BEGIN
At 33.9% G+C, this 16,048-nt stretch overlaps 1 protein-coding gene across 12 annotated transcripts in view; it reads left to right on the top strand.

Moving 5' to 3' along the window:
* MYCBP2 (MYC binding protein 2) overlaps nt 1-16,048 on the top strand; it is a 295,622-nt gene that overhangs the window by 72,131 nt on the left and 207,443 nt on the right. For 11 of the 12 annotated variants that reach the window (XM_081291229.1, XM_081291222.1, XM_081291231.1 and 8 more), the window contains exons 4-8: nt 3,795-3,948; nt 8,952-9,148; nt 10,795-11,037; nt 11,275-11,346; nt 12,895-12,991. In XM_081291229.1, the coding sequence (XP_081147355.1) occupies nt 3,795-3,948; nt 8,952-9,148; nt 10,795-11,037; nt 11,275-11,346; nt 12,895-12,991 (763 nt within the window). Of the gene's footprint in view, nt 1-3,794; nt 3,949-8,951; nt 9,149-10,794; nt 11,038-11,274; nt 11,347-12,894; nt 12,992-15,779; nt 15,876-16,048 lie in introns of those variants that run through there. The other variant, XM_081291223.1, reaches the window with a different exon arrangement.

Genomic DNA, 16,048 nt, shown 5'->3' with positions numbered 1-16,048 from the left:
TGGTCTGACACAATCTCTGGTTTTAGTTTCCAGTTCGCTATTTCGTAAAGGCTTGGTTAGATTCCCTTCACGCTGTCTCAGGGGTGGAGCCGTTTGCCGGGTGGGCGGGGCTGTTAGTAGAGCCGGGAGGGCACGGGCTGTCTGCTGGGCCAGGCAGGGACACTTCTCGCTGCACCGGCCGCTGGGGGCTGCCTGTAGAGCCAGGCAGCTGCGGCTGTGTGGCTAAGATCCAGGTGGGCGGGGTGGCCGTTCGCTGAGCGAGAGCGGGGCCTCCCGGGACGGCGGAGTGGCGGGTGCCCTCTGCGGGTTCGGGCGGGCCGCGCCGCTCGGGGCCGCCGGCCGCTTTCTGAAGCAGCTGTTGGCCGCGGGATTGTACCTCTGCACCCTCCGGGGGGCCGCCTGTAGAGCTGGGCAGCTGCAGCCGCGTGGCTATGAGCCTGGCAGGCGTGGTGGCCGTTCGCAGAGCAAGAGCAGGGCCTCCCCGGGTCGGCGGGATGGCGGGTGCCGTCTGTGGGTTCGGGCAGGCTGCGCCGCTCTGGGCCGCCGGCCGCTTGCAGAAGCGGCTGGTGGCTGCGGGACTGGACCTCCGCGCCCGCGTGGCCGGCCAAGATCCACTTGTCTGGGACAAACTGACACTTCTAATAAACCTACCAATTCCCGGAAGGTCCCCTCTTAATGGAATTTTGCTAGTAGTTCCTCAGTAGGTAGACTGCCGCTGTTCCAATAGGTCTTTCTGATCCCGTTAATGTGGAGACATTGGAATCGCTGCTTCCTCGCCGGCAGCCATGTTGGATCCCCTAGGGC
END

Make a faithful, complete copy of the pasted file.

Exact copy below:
At 33.9% G+C, this 16,048-nt stretch overlaps 1 protein-coding gene across 12 annotated transcripts in view; it reads left to right on the top strand.

Moving 5' to 3' along the window:
* MYCBP2 (MYC binding protein 2) overlaps nt 1-16,048 on the top strand; it is a 295,622-nt gene that overhangs the window by 72,131 nt on the left and 207,443 nt on the right. For 11 of the 12 annotated variants that reach the window (XM_081291229.1, XM_081291222.1, XM_081291231.1 and 8 more), the window contains exons 4-8: nt 3,795-3,948; nt 8,952-9,148; nt 10,795-11,037; nt 11,275-11,346; nt 12,895-12,991. In XM_081291229.1, the coding sequence (XP_081147355.1) occupies nt 3,795-3,948; nt 8,952-9,148; nt 10,795-11,037; nt 11,275-11,346; nt 12,895-12,991 (763 nt within the window). Of the gene's footprint in view, nt 1-3,794; nt 3,949-8,951; nt 9,149-10,794; nt 11,038-11,274; nt 11,347-12,894; nt 12,992-15,779; nt 15,876-16,048 lie in introns of those variants that run through there. The other variant, XM_081291223.1, reaches the window with a different exon arrangement.

Genomic DNA, 16,048 nt, shown 5'->3' with positions numbered 1-16,048 from the left:
TGGTCTGACACAATCTCTGGTTTTAGTTTCCAGTTCGCTATTTCGTAAAGGCTTGGTTAGATTCCCTTCACGCTGTCTCAGGGGTGGAGCCGTTTGCCGGGTGGGCGGGGCTGTTAGTAGAGCCGGGAGGGCACGGGCTGTCTGCTGGGCCAGGCAGGGACACTTCTCGCTGCACCGGCCGCTGGGGGCTGCCTGTAGAGCCAGGCAGCTGCGGCTGTGTGGCTAAGATCCAGGTGGGCGGGGTGGCCGTTCGCTGAGCGAGAGCGGGGCCTCCCGGGACGGCGGAGTGGCGGGTGCCCTCTGCGGGTTCGGGCGGGCCGCGCCGCTCGGGGCCGCCGGCCGCTTTCTGAAGCAGCTGTTGGCCGCGGGATTGTACCTCTGCACCCTCCGGGGGGCCGCCTGTAGAGCTGGGCAGCTGCAGCCGCGTGGCTATGAGCCTGGCAGGCGTGGTGGCCGTTCGCAGAGCAAGAGCAGGGCCTCCCCGGGTCGGCGGGATGGCGGGTGCCGTCTGTGGGTTCGGGCAGGCTGCGCCGCTCTGGGCCGCCGGCCGCTTGCAGAAGCGGCTGGTGGCTGCGGGACTGGACCTCCGCGCCCGCGTGGCCGGCCAAGATCCACTTGTCTGGGACAAACTGACACTTCTAATAAACCTACCAATTCCCGGAAGGTCCCCTCTTAATGGAATTTTGCTAGTAGTTCCTCAGTAGGTAGACTGCCGCTGTTCCAATAGGTCTTTCTGATCCCGTTAATGTGGAGACATTGGAATCGCTGCTTCCTCGCCGGCAGCCATGTTGGATCCCCTAGGGC